CEDAR RAPIDS — A quartet of Republican retirements, including two in Linn County, is brightening prospects for a Democratic takeover of the Iowa House, but the chamber’s GOP leader is confident her caucus will retain its majority after the 2016 election.
Linn County Rep. Quentin Stanerson, R-Center Point, Monday became the fourth GOP incumbent to announce he will not seek re-election in 2016.
Louis Zumbach, a Republican and fourth-generation farmer from Coggon, announced Monday afternoon he will run in House 95, which includes parts of northern Linn County and Buchanan County, to succeed Stanerson.
First elected in 2012 Stanerson, 38, has decided to focus on his high school teaching career and his family. He and his wife, Nikki, have three children.
“My family and North Linn schools have sacrificed much in order for me to serve, but now it is time for me to return home to devote more time and energy to them,” he said in a statement Monday. “I am looking forward to spending more time with my family and not having to worry about missing any of my kid’s activities.”
Stanerson, a Marine Corps veteran and social studies teacher at North-Linn High School, Stanerson serves as the chairman of the Veterans Affairs Committee and was vice chairman of the Education Committee from 2013-15.
He is the second Linn County Republican representative to say he will not be seeking re-election. Speaker Kraig Paulsen of Hiawatha has announced he is resigning as speaker and will not run in 2016. He has landed a job at Iowa State University that will become full-time when his term ends.
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Also bowing out after 2016 will be Rep. Linda Miller of Bettendorf and Rep. Ron Jorgensen of Sioux City.
Republicans hold a 57-43 majority now and Speaker-Select Linda Upmeyer, R-Clear Lake, said Monday she’s confident they will retain a majority after the 2016 election.
However, House Minority Leader Mark Smith, D-Marshalltown, said the retirements present opportunities in what already was looking like a good year for Democrats.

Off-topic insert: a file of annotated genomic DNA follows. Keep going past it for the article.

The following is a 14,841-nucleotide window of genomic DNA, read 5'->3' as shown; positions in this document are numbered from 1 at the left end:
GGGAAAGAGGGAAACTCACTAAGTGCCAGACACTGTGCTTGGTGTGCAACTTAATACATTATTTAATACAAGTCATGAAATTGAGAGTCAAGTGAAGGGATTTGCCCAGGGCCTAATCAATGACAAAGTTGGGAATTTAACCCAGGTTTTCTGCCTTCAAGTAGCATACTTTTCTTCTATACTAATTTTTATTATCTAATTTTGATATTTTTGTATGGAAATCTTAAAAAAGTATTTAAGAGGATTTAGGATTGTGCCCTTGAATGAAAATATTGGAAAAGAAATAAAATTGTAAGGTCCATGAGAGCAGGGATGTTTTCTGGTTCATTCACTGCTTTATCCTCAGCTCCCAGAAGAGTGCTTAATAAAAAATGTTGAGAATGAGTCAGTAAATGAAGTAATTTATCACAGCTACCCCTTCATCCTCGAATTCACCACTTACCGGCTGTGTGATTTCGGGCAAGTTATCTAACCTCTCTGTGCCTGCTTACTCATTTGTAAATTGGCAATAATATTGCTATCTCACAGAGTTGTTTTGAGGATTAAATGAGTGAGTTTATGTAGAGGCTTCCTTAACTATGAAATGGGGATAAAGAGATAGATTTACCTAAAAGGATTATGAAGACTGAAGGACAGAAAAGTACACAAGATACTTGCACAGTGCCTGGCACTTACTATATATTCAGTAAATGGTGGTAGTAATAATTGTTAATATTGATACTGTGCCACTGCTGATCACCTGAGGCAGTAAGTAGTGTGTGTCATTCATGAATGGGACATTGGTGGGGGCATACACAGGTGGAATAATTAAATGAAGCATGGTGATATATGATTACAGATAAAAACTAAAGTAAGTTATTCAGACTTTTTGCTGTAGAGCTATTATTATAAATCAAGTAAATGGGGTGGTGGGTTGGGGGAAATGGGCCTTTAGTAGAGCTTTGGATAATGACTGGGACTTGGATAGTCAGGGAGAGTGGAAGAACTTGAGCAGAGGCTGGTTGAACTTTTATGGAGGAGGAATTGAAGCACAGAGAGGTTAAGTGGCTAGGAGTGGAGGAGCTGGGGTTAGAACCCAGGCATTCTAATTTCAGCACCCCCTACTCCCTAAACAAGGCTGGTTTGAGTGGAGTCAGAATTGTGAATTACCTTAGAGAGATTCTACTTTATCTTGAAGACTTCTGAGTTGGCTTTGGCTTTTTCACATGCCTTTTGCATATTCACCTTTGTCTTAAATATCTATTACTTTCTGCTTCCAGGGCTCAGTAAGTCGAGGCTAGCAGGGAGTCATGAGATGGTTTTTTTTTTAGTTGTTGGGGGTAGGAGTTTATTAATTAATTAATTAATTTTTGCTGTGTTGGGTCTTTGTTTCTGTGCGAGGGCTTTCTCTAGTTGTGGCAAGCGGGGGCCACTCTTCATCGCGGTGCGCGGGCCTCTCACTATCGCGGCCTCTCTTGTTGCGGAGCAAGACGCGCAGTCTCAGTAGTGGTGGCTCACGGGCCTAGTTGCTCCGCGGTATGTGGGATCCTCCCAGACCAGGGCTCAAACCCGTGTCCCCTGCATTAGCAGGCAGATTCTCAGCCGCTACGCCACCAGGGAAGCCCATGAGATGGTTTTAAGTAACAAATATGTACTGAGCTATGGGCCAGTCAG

“We feel the political climate has been very helpful to us in recruiting,” Smith said. “A number of people very concerned about education and mental health, so those issues have been helping us, in general, and there are a lot of people concerned with workforce development.”
“Any time you have an open seat you have to assume it’s competitive,” Upmeyer said. “So we take it seriously, but I don’t expect things to change a great deal. We’ll come back with a solid majority.”
In House 67, former TV news anchor Ashley Hinson, a Republican, and attorney Mark Seidl, a Democrat, have announced they will seek to succeed Paulsen. Smith believes that will be a competitive race even though Republicans outnumber Democrats 6,918 to 5,582 with 8,188 no party voters.
He thinks Stanerson’s district where the GOP has a 6,082 to 5,906 advantage with 8,300 no party registrations also will be competitive.
Zumbach is a graduate of Monticello High School, Kirkwood Community College and auctioneer school. He and his wife, Deb, have been involved in farming their entire married life. They own and operate a small auction company.
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Zumbach said his background in business and farming will help bring a practical approach to solving problems in Des Moines. Iowa needs to balance its checkbook while also making strategic investments in the priorities Iowans count on like high quality education, a skilled workforce, and public safety, he said.
Zumbach currently serves as the president of Linn County Iowa State University Extension and Outreach, is a member of the National Federation of Independent Business, Linn County Fair Association and Linn County Farm Bureau. He previously served on the Linn County Planning and Zoning Commission. He has served as a volunteer fireman for the Prairieburg Fire District, on the Coggon Lions Club and on his local church council.
In Sioux City and the Quad Cities the numbers are even worse for Democrats, but Smith said concern about education and mental health will help the party’s candidates there.
Jacob Bossman, who works for Sen. Chuck Grassley, has announced he’ll run for the Sioux City seat where the GOP has a 7,207 to 5,119 advantage with 6,549 no party voters.
Gary Mohr is running in the Quad Cities district where the Democrats are outnumbered 8,414 to 5,527 with 9,615 no party registrations.